Generating power

Jobsites need electricity to charge batteries, power pneumatic nail guns and staplers, and more. In the middle of a dark Anchorage winter, when the sun goes down before 4pm, electricity is needed to create light too.

Jobsite power

Ideally, power can be run from a preexisting point on the electical grid to a metered temporary electric panel on the jobsite. Unfortunately, things were a little more complicated for my project. The electric company needs to erect a power pole on one side of my lot with a new transformer before running the power underground. Though I initiated the process over the summer, there were some delays and the work won’t be completed until after framing is done. To keep things moving, the framing crew is using a gas-powered generator to create electricity. It’s noisy and less efficient (read: more costly) than power from the grid, but still better than delaying the project.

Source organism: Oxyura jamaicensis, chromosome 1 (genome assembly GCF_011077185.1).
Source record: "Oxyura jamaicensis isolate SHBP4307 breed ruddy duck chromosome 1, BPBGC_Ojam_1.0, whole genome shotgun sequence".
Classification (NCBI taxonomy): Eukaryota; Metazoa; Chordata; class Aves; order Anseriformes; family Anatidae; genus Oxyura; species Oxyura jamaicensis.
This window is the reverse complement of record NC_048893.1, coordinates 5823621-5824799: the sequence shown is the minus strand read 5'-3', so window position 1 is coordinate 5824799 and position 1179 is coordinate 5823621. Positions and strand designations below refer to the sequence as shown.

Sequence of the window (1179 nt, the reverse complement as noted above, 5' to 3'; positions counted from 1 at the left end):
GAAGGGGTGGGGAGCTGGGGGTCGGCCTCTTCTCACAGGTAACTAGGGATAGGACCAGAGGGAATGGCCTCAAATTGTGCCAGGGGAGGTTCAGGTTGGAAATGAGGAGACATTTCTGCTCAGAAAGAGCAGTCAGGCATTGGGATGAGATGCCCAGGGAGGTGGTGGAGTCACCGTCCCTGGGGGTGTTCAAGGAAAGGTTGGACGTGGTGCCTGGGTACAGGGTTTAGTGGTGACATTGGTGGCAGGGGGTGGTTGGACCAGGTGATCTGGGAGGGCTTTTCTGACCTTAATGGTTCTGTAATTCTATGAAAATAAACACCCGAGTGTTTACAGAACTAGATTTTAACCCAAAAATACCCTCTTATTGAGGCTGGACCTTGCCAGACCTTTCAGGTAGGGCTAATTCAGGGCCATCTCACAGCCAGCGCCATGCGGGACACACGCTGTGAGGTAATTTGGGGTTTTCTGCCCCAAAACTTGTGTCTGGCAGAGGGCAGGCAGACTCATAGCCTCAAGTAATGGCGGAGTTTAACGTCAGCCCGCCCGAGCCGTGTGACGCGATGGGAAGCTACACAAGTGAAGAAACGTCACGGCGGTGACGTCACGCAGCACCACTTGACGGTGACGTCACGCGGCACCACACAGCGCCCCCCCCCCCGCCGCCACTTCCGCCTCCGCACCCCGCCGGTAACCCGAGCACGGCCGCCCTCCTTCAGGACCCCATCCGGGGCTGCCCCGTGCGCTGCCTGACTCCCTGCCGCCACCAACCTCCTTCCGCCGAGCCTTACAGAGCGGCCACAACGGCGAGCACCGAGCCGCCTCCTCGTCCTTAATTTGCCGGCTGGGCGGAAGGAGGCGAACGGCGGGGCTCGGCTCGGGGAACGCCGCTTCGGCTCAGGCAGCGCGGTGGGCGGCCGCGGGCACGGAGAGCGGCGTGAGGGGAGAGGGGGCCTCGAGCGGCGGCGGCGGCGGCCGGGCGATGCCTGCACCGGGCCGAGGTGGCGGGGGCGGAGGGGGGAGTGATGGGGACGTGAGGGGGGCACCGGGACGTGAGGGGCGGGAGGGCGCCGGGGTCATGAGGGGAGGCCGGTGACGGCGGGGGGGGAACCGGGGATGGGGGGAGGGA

Jobsite power Jobsite power

During an undertaking as big and complicated as building a house, sometimes the scheduling just doesn’t line up. Knowing whether to be patient and “do things right” or just muscle forward with less-than-ideal workarounds is one of the biggest challenges of owner-building.

Photos taken December 28, 2019. Posted January 8, 2020.

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